I put everything in a pan and heat it until it starts boiling. I boil everything for 10 – 15 minutes. I then use a strainer to get rid of the lingonberries and leave the juice. You can leave the berries in if you prefer, but I like a smooth porridge without berries. I then heat the juice until it starts boiling and whisk the semolina in it. Stirr it while boiling at a low temperature for 5 – 10 minutes until it thickens. I usually add some vanilla sugar and stirr when it's finished.
Put the hot pan in cold water and whisk the porridge for a couple of minutes until it gets fluffy. The color gets a little lighter too. Enjoy this sweet and sour pink porridge with sugar and milk.
You can make pat porridge from fresh berries or frozen berries. You can also use lingonberry jam, but don't add that much sugar then. Pat porridge can also be made from other berries.
Making Pat PorridgeClick thumbnail to view full-size
Making Lingonberry CakeClick thumbnail to view full-size
You can make this with lingonberry jam or whole lingonberries, or some other berries. You need a cake pan with the measures 7,9 x 11,8 inches (30 x 40 cm). Grease the cake pan before starting.
15 oz wheat flour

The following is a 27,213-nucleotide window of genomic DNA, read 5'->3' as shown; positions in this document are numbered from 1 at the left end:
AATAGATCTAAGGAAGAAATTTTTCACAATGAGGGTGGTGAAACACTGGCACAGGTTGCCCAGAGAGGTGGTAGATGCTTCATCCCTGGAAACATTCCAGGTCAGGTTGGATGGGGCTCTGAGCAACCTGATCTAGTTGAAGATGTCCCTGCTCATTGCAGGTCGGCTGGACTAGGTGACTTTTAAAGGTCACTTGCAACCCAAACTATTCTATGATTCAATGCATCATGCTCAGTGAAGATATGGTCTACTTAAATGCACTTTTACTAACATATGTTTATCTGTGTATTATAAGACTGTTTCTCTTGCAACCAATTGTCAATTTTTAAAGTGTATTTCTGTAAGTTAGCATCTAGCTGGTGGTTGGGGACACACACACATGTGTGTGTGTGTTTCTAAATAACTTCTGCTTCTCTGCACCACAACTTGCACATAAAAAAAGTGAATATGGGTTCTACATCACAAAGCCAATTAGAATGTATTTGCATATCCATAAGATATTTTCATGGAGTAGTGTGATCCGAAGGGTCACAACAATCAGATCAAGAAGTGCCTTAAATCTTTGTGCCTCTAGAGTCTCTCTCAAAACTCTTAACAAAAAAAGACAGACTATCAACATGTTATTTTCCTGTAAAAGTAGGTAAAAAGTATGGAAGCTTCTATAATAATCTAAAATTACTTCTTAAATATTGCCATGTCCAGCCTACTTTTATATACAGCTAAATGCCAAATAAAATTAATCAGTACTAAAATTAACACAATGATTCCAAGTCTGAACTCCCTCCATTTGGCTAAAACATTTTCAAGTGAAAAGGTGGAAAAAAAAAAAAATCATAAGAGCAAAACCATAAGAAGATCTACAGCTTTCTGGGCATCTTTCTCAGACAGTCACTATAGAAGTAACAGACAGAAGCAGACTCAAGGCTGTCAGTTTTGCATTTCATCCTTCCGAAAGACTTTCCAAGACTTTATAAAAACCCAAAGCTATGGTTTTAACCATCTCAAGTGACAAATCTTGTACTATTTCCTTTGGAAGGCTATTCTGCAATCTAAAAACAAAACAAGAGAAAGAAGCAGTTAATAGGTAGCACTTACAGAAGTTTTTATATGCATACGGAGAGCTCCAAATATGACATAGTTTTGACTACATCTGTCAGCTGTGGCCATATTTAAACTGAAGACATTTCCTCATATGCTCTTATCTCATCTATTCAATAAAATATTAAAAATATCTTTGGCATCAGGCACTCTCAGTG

5 oz sugar
1 tbs baking powder
5,3 oz butter
6,8 oz lingonberry jam or 13,5 oz lingonberries
5 oz oatmeal
3,4 oz sugar
1 tsp vanilla sugar
1,8 oz butter
For the crust: Mix wheat flour, sugar and baking powder together. Add the butter and stirr it together. Add the egg and mix everything. Put everything in the cake pan and press it out on the bottom. Put the lingonberry jam or the lingonberries on top. I use frozen lingonberries. I mix them with a little sugar to make them sweeter and some potato meal to bind the water that comes from the berries while the cake is being baked.
For the top: Mix all the ingredients together and put them on top of the lingonberries in the pan. Bake the cake for 20 – 30 minutes in the owen between 347 – 392 Fahrenheit degrees (150 – 200 Celsius degrees). Take out the cake and let it cool before you slice it into pieces. Enjoy the lingonberry cake with some vanilla sauce and a cup of coffee.
Eating Pat Porridge
Facts About Lingonberries
Lingonberries (Vaccinium vitis-idaea) are very common in Scandinavia. They are small, shiny red berries growing in the wild on evergreen shrubs. They ususalyy grow on dry land, but you can find them in other places in the woods too. Lingonberries taste is a little bitter and are distant related to cranberries. They contain natural preservatives and pectin. You can keep them for a long time in room temperature if you put them in water or stir the lingonberries with sugar. That's why these berries were easy to keep already hundreds of years ago.
The lingonberries are blooming from May to July and are ready to pick in August and September.
The name "lingonberries" comes from the Swedish name "lingon". Lingonberries are also called red whortleberries, cowberries, fox berries,mountain cranberries, mountain bilberries or partridgeberries.